Neo-noir that deals with race relations and the hypocrisy and political corruption within the War on Drugs with surprising directness. Poetically edged hard-boiled narration delivered with the low steady hum of Laurence Fishburne’s cop who grapples with right and wrong, cop or criminal, and questions where can he do the most good within a cracked system that uses his race as an asset for the higher-ups. Then bring in Jeff Goldblum’s indispensable magnetic eccentricity to his role as a slightly unhinged lawyer yuppie, self-described as having a “condescending infatuation with everything black”. Yes, he’s fighting for power and money, but most importantly for respect among the criminal minded. A very moralistically preoccupied film about choices and compromise and defining the invisible line. I thought I had past my expiration date for undercover cop stories, but Deep Cover nixed that with its ability to balance heady and charged politics with two consistently engaging leads that transcend the walking clichĂ©s we’re used to seeing.

Brother's Keeper
6. Brother’s Keeper (Berlinger/Sinofsky) (US) (FTV)
Brother’s Keeper isn’t about whether or not Delbert Ward actually killed his ailing brother Bill. It’s about the dynamics of small communities like Munnsville, NY, where the Wards are fervently supported, without question, by their fellow townspeople. They put up bail money, hold benefit dinners, and attend the trial with all the muster they have. Part of this support has to do with how iconic the Wards (three brothers total, not including the deceased) are within the community. Some kind of know them, some kind of don’t, and a few know them quite well. The populace protects the reclusive, mostly illiterate, and mentally debilitated Delbert (same goes for all three) because he is one of their own. They are, as defender, prosecutor, and populace say, ‘simple folk’. The big city versus little town friction comes into play in a major way, mostly in how the Wards were treated by the higher-ups during crucial events like interrogations and the signing of documents.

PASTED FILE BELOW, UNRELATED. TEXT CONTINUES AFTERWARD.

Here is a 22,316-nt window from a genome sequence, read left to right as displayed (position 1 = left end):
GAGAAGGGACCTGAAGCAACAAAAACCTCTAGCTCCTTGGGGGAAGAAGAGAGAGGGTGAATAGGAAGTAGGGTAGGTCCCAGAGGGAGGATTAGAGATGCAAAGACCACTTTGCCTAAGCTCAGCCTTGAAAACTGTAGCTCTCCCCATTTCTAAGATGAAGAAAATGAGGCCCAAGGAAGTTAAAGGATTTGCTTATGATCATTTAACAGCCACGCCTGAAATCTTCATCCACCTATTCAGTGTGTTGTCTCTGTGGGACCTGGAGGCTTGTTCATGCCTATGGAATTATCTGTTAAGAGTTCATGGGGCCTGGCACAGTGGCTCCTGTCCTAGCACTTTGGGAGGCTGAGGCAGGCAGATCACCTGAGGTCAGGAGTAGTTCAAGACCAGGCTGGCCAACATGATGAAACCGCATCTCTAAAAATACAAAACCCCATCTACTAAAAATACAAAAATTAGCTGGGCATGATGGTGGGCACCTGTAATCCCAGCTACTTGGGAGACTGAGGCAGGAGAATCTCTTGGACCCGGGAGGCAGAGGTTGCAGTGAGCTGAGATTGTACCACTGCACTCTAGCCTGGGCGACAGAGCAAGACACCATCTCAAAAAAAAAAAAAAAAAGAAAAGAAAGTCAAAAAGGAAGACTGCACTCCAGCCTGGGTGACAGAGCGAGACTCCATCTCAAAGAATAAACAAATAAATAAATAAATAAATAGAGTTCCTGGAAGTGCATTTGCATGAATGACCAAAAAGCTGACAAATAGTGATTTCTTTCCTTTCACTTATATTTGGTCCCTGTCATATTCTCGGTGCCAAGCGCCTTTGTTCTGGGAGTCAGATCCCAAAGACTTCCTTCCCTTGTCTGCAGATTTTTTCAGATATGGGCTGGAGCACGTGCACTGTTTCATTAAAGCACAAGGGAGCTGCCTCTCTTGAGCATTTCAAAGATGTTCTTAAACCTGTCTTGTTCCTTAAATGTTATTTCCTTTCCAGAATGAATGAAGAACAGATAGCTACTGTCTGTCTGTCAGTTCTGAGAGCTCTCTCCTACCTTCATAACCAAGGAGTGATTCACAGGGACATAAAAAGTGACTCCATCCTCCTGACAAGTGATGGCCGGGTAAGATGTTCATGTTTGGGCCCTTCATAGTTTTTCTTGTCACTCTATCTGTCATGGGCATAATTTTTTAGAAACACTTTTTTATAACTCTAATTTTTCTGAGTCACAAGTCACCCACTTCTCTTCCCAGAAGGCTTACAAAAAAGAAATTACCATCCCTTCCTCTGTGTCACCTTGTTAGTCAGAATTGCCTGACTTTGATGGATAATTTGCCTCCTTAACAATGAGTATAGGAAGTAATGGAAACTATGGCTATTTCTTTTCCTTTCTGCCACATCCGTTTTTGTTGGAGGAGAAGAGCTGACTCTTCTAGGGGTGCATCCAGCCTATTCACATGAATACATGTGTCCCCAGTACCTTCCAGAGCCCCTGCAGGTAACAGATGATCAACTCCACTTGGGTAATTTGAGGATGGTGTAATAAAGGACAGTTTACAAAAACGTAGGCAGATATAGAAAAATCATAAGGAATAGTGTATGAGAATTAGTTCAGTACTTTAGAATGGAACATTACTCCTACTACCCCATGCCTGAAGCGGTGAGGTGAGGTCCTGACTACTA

Owing great debt to the Maysles Brothers, who the film is dedicated to, we shift between life with the Wards, interviews with the townspeople, and the anticipation and resolution of the trial. Though the filmmakers are clearly fascinated with these subjects and this story in a slightly condescending way (though I really don’t know how one would avoid it), it takes a non-judgmental stance as far as the case itself. This is incredibly gripping and mysterious stuff, with more questions than answers by the end. The camera expertly observes the Wards in their environment, attempting to understand and not able to truly break through the supposed simplicity, which only lends to its power.